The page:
Learn our 5 Keys for Photographers and Start Taking Better Family Photos Today!

If you are just venturing into the world of family portraits, the idea of managing an entire family photo session and turning out great images can be an intimidating one. But after shooting hundreds of family sessions, I can tell you that there are several things you can do to ensure your own success. These 5 things will give you a great base to work from to get you on your way to taking better family photos.


You might be inclined to believe that I am mentioning location first because it is the most important, but that’s actually not true. In fact, I would say that compared to the other keys to your success that we are discussing today, location is the least important. I’m choosing to discuss location first to 1) dispel the myth that a pretty location is what makes great photos, and 2) to give you some direction to choosing the right locations for your sessions.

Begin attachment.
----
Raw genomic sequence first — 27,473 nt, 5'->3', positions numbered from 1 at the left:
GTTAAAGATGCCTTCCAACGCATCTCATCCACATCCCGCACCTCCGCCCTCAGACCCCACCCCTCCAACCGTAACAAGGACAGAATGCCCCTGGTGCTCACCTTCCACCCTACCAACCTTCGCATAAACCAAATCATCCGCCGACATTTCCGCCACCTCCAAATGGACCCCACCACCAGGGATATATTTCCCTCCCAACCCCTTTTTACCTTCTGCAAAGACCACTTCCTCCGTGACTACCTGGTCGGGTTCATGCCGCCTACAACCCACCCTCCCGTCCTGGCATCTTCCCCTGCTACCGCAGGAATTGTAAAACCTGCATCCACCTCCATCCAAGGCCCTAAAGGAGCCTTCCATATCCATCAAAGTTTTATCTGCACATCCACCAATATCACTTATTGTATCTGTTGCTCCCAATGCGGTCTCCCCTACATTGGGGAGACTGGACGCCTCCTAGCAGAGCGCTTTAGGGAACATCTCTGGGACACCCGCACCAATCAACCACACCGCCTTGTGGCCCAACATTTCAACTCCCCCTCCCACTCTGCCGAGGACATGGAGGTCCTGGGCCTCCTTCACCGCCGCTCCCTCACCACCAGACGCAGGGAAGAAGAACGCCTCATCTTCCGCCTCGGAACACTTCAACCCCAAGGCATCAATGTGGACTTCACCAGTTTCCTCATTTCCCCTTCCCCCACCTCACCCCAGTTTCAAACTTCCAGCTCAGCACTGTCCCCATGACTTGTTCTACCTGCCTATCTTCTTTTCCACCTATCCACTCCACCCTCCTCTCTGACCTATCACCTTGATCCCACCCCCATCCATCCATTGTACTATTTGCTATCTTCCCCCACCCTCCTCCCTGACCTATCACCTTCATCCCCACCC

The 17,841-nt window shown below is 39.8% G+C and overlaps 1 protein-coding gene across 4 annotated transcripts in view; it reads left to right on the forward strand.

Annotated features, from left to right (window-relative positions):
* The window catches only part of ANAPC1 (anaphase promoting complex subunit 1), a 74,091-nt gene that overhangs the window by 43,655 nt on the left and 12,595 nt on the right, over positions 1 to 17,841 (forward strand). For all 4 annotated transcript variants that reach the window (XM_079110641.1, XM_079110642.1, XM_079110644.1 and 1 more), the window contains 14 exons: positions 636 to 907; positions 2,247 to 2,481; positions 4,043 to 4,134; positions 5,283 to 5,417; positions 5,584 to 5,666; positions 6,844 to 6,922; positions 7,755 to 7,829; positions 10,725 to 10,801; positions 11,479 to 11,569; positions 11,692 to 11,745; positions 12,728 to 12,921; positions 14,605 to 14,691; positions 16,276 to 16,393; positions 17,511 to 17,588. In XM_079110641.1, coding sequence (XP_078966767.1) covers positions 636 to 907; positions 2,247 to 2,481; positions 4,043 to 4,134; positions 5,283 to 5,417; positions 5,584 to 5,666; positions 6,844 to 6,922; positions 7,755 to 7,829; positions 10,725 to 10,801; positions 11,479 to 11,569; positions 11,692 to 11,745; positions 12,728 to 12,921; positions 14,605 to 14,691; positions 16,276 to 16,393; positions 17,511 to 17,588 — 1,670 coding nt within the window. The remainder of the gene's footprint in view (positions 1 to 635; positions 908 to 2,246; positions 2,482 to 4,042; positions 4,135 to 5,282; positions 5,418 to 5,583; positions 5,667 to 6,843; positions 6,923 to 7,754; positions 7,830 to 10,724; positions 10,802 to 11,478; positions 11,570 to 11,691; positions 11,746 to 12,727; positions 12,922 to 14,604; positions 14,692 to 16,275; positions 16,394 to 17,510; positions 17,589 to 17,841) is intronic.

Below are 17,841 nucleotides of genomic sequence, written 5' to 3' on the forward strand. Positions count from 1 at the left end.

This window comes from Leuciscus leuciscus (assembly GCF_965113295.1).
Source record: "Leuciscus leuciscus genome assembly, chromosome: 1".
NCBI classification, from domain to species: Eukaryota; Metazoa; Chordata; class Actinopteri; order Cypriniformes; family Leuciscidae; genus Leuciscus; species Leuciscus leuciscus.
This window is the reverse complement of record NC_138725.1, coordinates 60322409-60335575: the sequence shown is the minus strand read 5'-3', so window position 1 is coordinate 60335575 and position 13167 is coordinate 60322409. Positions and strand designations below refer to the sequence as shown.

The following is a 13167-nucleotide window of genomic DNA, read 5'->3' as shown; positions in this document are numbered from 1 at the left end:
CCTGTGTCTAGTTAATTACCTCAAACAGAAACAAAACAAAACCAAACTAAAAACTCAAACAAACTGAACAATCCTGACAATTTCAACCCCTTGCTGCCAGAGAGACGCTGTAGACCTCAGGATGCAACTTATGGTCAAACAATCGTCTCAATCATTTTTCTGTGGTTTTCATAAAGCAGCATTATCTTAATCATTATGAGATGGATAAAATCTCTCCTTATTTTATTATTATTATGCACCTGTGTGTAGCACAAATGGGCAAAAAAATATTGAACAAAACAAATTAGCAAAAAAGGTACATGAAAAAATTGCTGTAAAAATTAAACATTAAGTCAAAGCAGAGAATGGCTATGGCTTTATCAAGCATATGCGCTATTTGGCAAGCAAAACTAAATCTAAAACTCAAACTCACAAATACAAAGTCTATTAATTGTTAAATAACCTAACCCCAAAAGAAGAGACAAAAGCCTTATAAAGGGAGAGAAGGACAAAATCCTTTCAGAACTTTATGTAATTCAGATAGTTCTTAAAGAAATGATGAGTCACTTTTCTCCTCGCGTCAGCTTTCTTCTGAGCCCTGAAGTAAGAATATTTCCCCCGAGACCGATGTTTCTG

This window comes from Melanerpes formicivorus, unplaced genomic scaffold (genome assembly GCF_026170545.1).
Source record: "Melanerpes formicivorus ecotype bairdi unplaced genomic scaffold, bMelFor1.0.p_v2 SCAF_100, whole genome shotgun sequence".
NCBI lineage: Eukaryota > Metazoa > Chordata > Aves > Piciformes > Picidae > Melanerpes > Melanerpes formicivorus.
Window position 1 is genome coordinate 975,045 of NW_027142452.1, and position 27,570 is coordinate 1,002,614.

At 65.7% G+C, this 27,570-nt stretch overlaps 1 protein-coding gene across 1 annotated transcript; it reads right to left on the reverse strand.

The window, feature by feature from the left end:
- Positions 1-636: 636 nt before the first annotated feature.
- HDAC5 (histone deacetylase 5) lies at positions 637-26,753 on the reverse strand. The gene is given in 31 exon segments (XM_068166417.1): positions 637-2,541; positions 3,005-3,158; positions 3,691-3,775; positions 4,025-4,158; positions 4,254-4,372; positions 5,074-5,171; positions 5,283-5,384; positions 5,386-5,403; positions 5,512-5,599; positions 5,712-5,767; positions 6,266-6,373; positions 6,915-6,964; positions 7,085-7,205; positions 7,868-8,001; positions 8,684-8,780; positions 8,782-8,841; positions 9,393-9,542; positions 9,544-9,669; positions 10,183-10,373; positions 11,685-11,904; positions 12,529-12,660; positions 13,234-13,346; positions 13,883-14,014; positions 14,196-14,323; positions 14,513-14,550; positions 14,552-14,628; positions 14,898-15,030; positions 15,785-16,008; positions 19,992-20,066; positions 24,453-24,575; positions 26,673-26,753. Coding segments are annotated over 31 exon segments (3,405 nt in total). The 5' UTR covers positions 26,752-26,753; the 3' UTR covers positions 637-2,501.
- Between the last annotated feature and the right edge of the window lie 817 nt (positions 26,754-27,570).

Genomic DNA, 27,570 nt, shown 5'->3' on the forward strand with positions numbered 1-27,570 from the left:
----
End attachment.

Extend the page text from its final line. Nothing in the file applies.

Myth: A stunning location is needed for great photos.

This simply is not true. Of course a gorgeous location is always a dream to photograph, don’t fall into the trap of thinking that will be your most important part of a session. You can take great photos anywhere!! Read more about how to do that here!

Truth: Choosing locations wisely can go a long way towards great photos.

Now that I’ve cleared my system and busted the myth that location matters most, I will say that choosing your location wisely can be a great asset to your session. I love to get to know my clients ahead of the session and help them choose a location that fits their personality and vision for their photos. I always have a few “go-to” places, and there are a few key things that I look for when choosing a location.


When it comes to photography of any kind, the light will make or break you. This is just as true with family sessions. Whenever I am setting up a shot during a session, I set it up based first and foremost on the light. Light is priority. If there is a gorgeous background, but using it means that my clients will have dappled or harsh light across their faces, we choose another background. As a people-centered photographer, the most important thing to me is that my clients look good, and one of the easiest ways to do that is to put them in flattering lighting, which is usually soft and even.